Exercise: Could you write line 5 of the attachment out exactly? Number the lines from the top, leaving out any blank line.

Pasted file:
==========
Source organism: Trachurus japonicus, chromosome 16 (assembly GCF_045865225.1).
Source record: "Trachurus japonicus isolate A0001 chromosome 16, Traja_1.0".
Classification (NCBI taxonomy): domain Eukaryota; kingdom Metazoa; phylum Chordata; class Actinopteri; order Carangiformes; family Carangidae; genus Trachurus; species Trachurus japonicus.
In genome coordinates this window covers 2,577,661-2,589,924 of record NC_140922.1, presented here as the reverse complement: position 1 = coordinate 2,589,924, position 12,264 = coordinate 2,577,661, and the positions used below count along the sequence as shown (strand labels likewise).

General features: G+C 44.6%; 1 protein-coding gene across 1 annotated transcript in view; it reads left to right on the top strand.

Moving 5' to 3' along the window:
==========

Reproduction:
General features: G+C 44.6%; 1 protein-coding gene across 1 annotated transcript in view; it reads left to right on the top strand.